Under the ‘single employer’ model, which has been mooted in Whitehall circles since 2016, directors of communication report to four new directors general of communication overseeing all government departments.
The new directors general will be civil servants with significant comms experience, rather than political appointees, PRWeek understands.
Meanwhile, the Cabinet Office will be responsible for hiring all new personnel, in an effort to standardise pay and conditions across comms teams, replacing the current system in which individual departments make their own hiring choices.
Unions and industry commentators today described the move as a power grab by Downing Street and, in particular, the Prime Minister’s chief adviser, Dominic Cummings, who has made no secret of his desire to challenge or dismantle the power bases that exist in the civil service.
A senior government comms source told PRWeek that high-level discussions had resulted in a desire to make efficiencies and that fewer communicators would be needed in the future.
The source said: “It is overstaffed at the moment. The ranks of communicators have swelled over the years and there is an argument, some would say, that that is not strictly necessary.”
It was reported that the maximum number of people in any government comms team would be 30, which would dramatically affect larger departments such as the Ministry of Defence (MoD), the Home Office and the Treasury.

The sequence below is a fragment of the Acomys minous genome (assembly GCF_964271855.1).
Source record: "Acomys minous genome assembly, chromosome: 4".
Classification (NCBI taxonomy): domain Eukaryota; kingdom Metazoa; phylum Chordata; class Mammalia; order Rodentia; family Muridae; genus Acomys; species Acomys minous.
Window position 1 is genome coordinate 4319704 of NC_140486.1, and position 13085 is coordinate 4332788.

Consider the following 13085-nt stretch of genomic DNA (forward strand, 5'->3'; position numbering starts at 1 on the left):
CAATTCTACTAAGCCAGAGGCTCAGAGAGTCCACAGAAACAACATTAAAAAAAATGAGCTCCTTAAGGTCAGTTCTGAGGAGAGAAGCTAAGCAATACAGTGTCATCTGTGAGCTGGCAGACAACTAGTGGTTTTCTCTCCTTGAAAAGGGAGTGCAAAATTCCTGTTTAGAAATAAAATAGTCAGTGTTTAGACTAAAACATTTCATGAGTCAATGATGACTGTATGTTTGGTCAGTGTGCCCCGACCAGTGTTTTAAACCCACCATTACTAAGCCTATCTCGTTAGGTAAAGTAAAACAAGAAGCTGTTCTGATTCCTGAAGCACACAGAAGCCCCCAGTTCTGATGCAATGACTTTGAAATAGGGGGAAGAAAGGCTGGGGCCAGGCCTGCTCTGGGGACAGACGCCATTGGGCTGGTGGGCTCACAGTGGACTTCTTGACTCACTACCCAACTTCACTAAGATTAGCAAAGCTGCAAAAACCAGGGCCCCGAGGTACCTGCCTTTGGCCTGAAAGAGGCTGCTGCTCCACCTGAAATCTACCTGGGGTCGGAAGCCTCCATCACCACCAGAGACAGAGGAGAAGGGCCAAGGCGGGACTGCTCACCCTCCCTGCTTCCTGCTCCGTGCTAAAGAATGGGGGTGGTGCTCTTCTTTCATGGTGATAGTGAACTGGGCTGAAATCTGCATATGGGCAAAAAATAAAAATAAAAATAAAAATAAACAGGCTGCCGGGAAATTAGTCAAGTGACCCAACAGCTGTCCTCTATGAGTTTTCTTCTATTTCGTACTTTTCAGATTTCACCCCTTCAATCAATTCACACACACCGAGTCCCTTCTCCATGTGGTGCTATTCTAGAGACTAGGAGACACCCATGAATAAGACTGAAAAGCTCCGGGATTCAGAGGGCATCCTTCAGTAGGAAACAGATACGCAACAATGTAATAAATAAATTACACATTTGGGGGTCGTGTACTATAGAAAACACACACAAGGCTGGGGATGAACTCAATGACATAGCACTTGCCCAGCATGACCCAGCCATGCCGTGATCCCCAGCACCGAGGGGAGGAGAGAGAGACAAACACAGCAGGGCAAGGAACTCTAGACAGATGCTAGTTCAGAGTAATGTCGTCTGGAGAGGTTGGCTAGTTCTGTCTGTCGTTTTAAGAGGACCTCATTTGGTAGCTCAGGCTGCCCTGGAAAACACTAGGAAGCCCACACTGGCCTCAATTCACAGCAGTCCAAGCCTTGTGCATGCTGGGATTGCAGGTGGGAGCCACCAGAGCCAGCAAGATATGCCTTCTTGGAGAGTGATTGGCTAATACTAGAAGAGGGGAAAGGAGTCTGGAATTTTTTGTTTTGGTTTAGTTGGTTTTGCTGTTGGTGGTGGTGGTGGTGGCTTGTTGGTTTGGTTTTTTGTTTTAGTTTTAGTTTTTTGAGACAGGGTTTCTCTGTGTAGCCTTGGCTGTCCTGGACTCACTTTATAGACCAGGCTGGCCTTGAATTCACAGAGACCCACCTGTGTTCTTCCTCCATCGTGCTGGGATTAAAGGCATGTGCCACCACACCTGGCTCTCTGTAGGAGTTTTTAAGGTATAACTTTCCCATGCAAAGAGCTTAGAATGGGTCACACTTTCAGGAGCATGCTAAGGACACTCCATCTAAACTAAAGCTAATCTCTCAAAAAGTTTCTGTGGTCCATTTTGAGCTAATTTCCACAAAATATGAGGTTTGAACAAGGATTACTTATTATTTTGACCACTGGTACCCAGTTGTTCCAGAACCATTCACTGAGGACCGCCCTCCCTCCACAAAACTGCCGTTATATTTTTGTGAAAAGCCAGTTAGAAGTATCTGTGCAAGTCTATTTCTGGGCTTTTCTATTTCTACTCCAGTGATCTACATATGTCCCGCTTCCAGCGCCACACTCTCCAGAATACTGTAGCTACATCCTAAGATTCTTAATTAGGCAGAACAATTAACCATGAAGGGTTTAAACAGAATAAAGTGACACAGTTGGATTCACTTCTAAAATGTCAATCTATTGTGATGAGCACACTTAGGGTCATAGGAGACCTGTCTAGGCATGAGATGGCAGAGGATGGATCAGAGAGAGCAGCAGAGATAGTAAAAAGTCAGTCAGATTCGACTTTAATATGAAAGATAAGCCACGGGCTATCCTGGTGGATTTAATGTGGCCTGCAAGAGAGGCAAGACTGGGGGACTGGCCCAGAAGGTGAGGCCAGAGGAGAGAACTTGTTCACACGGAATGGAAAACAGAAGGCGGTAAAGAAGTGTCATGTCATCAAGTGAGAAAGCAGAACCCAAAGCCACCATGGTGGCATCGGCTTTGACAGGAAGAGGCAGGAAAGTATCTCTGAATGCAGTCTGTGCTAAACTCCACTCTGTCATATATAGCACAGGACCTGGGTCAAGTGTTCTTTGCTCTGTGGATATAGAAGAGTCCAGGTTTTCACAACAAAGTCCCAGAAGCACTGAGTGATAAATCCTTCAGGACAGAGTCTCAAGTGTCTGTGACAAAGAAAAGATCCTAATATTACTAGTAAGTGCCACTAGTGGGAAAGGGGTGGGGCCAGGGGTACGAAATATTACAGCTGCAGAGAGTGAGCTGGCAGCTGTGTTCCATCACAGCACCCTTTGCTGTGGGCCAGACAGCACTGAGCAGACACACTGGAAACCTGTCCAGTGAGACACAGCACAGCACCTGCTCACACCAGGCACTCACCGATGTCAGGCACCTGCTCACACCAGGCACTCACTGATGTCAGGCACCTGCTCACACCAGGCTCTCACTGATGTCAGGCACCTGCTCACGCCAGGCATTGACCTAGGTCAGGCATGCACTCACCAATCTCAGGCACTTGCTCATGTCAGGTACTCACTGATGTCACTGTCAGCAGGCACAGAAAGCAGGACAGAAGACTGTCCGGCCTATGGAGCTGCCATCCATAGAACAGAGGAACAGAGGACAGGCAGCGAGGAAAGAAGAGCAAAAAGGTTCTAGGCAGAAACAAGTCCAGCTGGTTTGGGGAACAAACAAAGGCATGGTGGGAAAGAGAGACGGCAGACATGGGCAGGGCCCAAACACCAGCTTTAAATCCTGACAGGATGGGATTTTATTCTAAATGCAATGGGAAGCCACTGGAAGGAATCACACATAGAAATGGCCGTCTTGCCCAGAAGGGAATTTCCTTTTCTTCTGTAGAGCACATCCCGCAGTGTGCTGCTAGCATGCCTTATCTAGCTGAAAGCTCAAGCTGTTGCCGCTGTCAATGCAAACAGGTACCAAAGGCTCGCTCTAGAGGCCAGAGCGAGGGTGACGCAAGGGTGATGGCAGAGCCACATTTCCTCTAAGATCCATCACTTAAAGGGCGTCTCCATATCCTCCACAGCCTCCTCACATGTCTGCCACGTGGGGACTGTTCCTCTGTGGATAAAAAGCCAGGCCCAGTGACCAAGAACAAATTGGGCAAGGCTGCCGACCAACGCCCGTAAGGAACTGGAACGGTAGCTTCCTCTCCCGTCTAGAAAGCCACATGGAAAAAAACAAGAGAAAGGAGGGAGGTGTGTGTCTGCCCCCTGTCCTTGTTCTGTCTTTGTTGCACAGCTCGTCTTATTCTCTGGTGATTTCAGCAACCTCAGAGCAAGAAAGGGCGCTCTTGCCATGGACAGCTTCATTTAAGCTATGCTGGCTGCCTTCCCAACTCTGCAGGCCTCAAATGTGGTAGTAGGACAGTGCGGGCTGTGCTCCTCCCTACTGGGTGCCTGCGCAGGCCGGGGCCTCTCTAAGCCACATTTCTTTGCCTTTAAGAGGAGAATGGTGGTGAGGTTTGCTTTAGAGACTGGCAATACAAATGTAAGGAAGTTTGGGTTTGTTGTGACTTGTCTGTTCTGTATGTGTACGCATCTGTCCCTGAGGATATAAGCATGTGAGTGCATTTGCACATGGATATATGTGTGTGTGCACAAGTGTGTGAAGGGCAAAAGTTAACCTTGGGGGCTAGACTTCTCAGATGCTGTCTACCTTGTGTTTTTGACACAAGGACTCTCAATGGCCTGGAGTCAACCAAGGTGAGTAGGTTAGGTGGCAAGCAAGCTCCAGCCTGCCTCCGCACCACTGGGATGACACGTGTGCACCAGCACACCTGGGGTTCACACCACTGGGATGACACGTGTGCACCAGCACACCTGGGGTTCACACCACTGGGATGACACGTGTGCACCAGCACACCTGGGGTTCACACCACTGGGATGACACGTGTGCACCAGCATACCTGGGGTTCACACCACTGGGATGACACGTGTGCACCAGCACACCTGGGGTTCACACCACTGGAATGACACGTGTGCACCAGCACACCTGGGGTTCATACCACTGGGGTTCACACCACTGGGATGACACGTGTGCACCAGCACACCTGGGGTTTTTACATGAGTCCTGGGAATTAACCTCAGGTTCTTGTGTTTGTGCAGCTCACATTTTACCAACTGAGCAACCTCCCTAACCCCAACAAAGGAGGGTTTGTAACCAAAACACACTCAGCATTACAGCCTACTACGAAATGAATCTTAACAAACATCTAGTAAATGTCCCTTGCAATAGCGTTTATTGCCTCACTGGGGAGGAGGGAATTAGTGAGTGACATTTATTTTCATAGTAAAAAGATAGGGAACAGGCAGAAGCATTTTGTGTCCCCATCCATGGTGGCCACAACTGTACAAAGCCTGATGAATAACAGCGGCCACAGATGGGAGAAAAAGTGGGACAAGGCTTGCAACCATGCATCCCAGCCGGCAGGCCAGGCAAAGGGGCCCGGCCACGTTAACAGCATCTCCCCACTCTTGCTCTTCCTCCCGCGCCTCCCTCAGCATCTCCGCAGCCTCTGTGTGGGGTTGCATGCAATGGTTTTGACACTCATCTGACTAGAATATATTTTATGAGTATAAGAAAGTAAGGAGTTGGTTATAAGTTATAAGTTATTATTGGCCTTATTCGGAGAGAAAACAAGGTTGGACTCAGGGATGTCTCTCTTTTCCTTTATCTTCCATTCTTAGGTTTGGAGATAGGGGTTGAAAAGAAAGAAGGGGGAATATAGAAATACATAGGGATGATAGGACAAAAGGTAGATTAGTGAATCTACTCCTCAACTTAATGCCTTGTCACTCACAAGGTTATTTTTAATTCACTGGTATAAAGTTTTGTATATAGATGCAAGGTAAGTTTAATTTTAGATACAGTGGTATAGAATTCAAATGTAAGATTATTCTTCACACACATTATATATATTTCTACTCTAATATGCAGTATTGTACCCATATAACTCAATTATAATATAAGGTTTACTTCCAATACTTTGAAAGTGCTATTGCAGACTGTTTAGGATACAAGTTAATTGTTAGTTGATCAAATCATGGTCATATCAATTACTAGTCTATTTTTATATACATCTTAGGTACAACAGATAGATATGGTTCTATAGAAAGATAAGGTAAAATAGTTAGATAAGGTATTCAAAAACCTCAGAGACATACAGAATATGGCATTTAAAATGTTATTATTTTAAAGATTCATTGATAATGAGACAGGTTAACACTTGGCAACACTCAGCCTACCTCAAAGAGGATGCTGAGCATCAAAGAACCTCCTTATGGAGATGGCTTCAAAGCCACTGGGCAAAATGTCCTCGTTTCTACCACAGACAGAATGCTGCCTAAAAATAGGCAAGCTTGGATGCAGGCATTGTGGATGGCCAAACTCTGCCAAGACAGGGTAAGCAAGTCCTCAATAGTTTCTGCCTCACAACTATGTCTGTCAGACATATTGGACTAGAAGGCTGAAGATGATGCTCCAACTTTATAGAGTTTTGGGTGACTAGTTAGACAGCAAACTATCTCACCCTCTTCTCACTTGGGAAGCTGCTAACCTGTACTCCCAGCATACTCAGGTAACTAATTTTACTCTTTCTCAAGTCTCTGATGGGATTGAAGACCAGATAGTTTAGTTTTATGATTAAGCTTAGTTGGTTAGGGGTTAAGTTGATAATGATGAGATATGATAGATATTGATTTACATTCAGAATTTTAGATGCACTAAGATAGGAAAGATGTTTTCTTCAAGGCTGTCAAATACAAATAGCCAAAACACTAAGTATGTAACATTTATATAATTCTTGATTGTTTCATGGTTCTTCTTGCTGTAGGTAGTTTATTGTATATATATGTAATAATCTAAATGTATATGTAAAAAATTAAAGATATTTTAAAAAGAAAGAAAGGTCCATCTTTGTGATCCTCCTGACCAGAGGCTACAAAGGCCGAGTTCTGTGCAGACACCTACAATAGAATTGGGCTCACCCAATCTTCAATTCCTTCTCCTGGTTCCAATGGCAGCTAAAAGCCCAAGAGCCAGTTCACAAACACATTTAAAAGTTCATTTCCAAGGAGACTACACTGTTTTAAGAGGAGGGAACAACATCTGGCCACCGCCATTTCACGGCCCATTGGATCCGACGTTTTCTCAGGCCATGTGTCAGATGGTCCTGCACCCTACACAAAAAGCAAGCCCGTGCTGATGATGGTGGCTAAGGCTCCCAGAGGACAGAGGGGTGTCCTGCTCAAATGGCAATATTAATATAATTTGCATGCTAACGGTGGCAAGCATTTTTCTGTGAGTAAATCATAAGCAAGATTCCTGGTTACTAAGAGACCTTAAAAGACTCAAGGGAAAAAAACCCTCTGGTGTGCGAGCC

In 2017, PRWeek reported Office for National Statistics figures which showed that the MoD employed more than 500 people with a comms function, while the next largest HMRC and the Home Office – employed 390 and 330, respectively.
However, PRWeek understands that 30 is a baseline figure, with some departments expected to end the process with more than this number, and some with fewer.
There will be inevitable job losses as a result of the move, however, particularly among larger teams.
Alex Aiken, executive director of the government communication service (GCS), has been tasked with implementing the changes.
Following leaks of the plans which emerged on Friday, Aiken contacted all GCS members on Friday afternoon, in a message seen by PRWeek, to explain the move to concerned employees.
He told them that departmental comms chiefs had “debated” the idea of a single employer model since 2014 and that a decision had been taken to go ahead with the model in 2016.